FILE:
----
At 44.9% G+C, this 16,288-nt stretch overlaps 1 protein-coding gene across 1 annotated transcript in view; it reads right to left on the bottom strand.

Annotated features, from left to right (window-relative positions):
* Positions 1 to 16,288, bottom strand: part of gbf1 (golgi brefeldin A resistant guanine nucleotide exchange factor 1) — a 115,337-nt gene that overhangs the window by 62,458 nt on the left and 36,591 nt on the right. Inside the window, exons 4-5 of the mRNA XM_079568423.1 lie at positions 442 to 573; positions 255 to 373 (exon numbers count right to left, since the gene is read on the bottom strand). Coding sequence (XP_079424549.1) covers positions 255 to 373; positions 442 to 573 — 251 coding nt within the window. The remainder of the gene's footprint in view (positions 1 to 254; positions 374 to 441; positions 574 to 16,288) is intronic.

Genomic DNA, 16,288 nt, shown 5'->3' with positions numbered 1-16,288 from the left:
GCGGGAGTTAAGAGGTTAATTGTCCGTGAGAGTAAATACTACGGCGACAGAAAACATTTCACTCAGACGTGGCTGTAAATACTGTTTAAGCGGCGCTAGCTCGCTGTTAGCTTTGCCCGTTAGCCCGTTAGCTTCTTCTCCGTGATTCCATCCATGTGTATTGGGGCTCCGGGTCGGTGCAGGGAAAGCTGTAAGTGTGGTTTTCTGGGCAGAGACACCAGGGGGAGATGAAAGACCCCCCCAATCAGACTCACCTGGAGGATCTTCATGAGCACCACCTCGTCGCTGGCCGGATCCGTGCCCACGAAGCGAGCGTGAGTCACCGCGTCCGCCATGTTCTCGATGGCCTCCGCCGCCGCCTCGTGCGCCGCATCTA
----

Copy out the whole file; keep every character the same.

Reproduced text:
At 44.9% G+C, this 16,288-nt stretch overlaps 1 protein-coding gene across 1 annotated transcript in view; it reads right to left on the bottom strand.

Annotated features, from left to right (window-relative positions):
* Positions 1 to 16,288, bottom strand: part of gbf1 (golgi brefeldin A resistant guanine nucleotide exchange factor 1) — a 115,337-nt gene that overhangs the window by 62,458 nt on the left and 36,591 nt on the right. Inside the window, exons 4-5 of the mRNA XM_079568423.1 lie at positions 442 to 573; positions 255 to 373 (exon numbers count right to left, since the gene is read on the bottom strand). Coding sequence (XP_079424549.1) covers positions 255 to 373; positions 442 to 573 — 251 coding nt within the window. The remainder of the gene's footprint in view (positions 1 to 254; positions 374 to 441; positions 574 to 16,288) is intronic.

Genomic DNA, 16,288 nt, shown 5'->3' with positions numbered 1-16,288 from the left:
GCGGGAGTTAAGAGGTTAATTGTCCGTGAGAGTAAATACTACGGCGACAGAAAACATTTCACTCAGACGTGGCTGTAAATACTGTTTAAGCGGCGCTAGCTCGCTGTTAGCTTTGCCCGTTAGCCCGTTAGCTTCTTCTCCGTGATTCCATCCATGTGTATTGGGGCTCCGGGTCGGTGCAGGGAAAGCTGTAAGTGTGGTTTTCTGGGCAGAGACACCAGGGGGAGATGAAAGACCCCCCCAATCAGACTCACCTGGAGGATCTTCATGAGCACCACCTCGTCGCTGGCCGGATCCGTGCCCACGAAGCGAGCGTGAGTCACCGCGTCCGCCATGTTCTCGATGGCCTCCGCCGCCGCCTCGTGCGCCGCATCTA